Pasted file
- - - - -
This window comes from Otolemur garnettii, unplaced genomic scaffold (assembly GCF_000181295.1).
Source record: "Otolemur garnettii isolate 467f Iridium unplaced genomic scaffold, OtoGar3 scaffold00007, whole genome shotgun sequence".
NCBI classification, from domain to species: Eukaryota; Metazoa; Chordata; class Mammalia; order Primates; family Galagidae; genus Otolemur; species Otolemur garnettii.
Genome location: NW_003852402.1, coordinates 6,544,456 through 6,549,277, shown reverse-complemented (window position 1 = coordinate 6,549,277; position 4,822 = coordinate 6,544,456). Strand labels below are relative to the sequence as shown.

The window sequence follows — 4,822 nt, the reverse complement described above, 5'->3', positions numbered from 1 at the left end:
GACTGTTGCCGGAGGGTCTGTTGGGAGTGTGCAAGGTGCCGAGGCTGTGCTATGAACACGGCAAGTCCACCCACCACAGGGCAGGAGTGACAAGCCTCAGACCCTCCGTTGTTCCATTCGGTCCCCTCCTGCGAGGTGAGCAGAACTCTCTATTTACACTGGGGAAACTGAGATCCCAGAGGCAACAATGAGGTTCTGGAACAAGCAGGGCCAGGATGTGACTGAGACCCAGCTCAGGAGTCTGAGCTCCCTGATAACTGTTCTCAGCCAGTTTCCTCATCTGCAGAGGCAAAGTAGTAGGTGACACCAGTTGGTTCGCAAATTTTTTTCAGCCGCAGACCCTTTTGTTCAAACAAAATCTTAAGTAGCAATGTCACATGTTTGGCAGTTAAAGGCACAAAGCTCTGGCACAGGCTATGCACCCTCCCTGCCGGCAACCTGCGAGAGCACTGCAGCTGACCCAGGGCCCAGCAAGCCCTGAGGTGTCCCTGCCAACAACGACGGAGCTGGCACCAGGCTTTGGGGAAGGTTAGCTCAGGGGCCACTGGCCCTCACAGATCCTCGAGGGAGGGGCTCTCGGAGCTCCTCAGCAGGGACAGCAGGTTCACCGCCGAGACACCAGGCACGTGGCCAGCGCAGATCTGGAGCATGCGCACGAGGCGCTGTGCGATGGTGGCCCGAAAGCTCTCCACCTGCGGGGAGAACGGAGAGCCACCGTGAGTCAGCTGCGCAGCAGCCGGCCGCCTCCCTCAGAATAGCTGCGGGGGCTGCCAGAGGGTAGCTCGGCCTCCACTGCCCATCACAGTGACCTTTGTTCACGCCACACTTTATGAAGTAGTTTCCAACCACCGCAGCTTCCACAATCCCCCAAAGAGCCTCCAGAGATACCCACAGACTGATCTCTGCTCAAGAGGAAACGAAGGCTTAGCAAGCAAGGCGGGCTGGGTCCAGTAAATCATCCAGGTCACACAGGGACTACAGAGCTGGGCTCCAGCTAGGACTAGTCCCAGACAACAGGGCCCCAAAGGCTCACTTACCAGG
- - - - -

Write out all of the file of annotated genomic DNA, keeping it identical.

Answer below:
This window comes from Otolemur garnettii, unplaced genomic scaffold (assembly GCF_000181295.1).
Source record: "Otolemur garnettii isolate 467f Iridium unplaced genomic scaffold, OtoGar3 scaffold00007, whole genome shotgun sequence".
NCBI classification, from domain to species: Eukaryota; Metazoa; Chordata; class Mammalia; order Primates; family Galagidae; genus Otolemur; species Otolemur garnettii.
Genome location: NW_003852402.1, coordinates 6,544,456 through 6,549,277, shown reverse-complemented (window position 1 = coordinate 6,549,277; position 4,822 = coordinate 6,544,456). Strand labels below are relative to the sequence as shown.

The window sequence follows — 4,822 nt, the reverse complement described above, 5'->3', positions numbered from 1 at the left end:
GACTGTTGCCGGAGGGTCTGTTGGGAGTGTGCAAGGTGCCGAGGCTGTGCTATGAACACGGCAAGTCCACCCACCACAGGGCAGGAGTGACAAGCCTCAGACCCTCCGTTGTTCCATTCGGTCCCCTCCTGCGAGGTGAGCAGAACTCTCTATTTACACTGGGGAAACTGAGATCCCAGAGGCAACAATGAGGTTCTGGAACAAGCAGGGCCAGGATGTGACTGAGACCCAGCTCAGGAGTCTGAGCTCCCTGATAACTGTTCTCAGCCAGTTTCCTCATCTGCAGAGGCAAAGTAGTAGGTGACACCAGTTGGTTCGCAAATTTTTTTCAGCCGCAGACCCTTTTGTTCAAACAAAATCTTAAGTAGCAATGTCACATGTTTGGCAGTTAAAGGCACAAAGCTCTGGCACAGGCTATGCACCCTCCCTGCCGGCAACCTGCGAGAGCACTGCAGCTGACCCAGGGCCCAGCAAGCCCTGAGGTGTCCCTGCCAACAACGACGGAGCTGGCACCAGGCTTTGGGGAAGGTTAGCTCAGGGGCCACTGGCCCTCACAGATCCTCGAGGGAGGGGCTCTCGGAGCTCCTCAGCAGGGACAGCAGGTTCACCGCCGAGACACCAGGCACGTGGCCAGCGCAGATCTGGAGCATGCGCACGAGGCGCTGTGCGATGGTGGCCCGAAAGCTCTCCACCTGCGGGGAGAACGGAGAGCCACCGTGAGTCAGCTGCGCAGCAGCCGGCCGCCTCCCTCAGAATAGCTGCGGGGGCTGCCAGAGGGTAGCTCGGCCTCCACTGCCCATCACAGTGACCTTTGTTCACGCCACACTTTATGAAGTAGTTTCCAACCACCGCAGCTTCCACAATCCCCCAAAGAGCCTCCAGAGATACCCACAGACTGATCTCTGCTCAAGAGGAAACGAAGGCTTAGCAAGCAAGGCGGGCTGGGTCCAGTAAATCATCCAGGTCACACAGGGACTACAGAGCTGGGCTCCAGCTAGGACTAGTCCCAGACAACAGGGCCCCAAAGGCTCACTTACCAGG